DENTON (UNT), Texas -- A University of North Texas education professor's research revealed new insight into a state program aimed at encouraging students to learn multiple languages. The Seal of Biliteracy is an award given to students who prove they have attained proficiency in two or more languages by the time they graduate high school.
The program was signed into Texas law in 2013, but it is voluntary for school districts. UNT assistant professor of bilingual and ESL education Ricardo Gonzalez-Carriedo and former doctoral student Alexandra Babino worked together to see how beneficial the program was to students in the North Texas region.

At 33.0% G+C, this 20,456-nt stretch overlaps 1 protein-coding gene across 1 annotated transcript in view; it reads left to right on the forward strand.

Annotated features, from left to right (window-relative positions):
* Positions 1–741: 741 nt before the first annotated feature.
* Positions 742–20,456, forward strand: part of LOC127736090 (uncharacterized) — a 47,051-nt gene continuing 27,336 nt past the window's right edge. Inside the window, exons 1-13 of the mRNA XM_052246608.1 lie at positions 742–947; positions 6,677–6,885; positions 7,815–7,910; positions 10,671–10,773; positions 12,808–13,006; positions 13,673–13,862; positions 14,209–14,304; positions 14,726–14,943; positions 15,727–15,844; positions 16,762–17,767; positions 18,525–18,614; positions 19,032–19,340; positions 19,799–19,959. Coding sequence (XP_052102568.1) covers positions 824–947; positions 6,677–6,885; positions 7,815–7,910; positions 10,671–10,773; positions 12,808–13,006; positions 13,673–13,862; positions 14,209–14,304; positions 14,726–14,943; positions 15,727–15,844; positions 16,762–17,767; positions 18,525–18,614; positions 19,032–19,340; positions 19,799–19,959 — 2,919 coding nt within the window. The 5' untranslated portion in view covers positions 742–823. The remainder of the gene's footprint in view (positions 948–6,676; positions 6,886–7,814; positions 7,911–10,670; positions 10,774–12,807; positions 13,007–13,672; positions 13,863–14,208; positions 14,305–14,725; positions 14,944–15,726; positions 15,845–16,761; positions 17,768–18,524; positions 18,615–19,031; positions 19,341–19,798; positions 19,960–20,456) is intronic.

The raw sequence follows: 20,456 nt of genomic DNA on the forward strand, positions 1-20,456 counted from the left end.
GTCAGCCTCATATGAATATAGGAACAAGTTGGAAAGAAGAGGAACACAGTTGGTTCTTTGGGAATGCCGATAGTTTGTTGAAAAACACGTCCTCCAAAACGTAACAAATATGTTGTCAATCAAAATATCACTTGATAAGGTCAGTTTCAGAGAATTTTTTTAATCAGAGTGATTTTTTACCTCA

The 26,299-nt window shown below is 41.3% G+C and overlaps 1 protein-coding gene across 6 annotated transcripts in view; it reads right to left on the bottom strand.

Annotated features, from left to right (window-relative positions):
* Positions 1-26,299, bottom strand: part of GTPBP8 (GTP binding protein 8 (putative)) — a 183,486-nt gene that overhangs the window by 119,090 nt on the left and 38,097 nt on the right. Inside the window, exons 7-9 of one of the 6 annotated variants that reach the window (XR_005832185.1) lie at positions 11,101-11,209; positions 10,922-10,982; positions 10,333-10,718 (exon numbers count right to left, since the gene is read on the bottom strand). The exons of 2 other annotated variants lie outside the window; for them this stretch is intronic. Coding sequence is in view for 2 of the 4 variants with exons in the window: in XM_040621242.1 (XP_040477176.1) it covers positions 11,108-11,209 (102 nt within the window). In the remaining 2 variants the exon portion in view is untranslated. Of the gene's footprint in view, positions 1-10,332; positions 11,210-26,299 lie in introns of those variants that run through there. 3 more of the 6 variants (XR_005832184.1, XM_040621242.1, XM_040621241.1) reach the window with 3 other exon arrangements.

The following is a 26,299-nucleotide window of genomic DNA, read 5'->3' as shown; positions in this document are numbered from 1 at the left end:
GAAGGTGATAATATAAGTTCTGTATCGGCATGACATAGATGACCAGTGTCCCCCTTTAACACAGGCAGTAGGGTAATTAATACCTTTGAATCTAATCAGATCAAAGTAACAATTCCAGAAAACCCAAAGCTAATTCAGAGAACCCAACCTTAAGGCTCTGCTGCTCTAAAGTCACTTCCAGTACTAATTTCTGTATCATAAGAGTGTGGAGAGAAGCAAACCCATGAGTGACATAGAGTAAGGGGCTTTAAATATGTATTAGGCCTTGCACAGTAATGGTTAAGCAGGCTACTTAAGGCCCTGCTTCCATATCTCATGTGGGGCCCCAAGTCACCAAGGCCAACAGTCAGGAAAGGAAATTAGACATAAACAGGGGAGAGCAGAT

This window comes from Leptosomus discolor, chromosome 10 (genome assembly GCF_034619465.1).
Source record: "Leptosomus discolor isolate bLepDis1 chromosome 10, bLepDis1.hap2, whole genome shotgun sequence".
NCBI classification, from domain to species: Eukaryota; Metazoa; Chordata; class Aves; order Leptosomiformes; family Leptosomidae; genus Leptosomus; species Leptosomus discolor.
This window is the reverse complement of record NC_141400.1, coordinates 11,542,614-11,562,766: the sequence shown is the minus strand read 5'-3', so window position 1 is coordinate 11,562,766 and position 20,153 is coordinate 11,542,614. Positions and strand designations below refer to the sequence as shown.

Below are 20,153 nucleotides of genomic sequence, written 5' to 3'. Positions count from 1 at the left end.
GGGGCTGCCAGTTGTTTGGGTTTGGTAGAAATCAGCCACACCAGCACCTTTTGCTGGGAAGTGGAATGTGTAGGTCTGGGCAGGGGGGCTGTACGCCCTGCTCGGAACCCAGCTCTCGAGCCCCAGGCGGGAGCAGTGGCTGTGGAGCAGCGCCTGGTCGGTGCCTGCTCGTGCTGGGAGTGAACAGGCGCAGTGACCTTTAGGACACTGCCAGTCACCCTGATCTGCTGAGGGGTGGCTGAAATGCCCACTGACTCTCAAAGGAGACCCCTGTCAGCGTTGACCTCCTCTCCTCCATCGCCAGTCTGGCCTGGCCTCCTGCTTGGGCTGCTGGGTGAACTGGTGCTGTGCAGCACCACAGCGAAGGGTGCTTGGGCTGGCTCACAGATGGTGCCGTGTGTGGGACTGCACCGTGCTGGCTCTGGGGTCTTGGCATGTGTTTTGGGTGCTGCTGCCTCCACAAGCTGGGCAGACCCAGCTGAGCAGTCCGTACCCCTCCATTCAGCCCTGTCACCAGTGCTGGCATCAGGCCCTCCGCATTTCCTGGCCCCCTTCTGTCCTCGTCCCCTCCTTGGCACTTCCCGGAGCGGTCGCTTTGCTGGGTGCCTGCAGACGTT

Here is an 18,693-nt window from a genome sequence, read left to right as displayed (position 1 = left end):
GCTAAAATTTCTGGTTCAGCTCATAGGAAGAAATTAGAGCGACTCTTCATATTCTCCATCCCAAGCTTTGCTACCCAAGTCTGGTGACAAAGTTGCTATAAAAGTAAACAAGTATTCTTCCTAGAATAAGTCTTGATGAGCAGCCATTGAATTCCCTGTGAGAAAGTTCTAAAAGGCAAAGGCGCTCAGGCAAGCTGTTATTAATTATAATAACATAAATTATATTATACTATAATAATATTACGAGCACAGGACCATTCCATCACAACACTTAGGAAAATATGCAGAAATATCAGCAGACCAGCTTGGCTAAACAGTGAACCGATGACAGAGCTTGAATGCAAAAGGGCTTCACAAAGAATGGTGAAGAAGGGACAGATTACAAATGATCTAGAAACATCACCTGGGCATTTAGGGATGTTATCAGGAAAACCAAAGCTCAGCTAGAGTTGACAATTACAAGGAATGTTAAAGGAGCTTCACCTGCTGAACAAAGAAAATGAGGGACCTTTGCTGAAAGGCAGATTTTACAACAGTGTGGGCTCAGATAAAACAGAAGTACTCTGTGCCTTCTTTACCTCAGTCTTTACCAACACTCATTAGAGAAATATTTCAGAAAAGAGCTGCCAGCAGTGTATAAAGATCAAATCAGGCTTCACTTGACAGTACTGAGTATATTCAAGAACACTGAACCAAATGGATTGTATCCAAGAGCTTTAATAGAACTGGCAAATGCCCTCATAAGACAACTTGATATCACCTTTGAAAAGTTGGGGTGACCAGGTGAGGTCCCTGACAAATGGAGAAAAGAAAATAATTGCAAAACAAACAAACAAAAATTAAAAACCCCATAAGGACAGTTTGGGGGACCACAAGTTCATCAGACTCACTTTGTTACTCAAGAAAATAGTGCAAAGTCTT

"We really wanted to see if this program can motive students," said Gonzalez-Carriedo. "We want proof to show us if it is working or not and if it works, we can use our study to encourage schools to participate."
After calling school districts all over the Dallas-Fort Worth area, the researchers discovered only a single school district in the area used the Seal of Biliteracy. That district, under a condition of anonymity, agreed to work with the researchers, who recruited three students from the district. The students said they found it confusing, but that participating in the bilingual program did push them to excel in the classroom.
"The students told us that their dual language teachers set high expectations," said Gonzalez-Carriedo. "They felt they needed to do better in school because they were given the chance to be part of this program."
The professor says that while this is a small study, he hopes it shows that the Seal of Biliteracy can have a positive impact and that more school districts will participate. The research will be published as part of the book that they expect to be released in Spring 2017.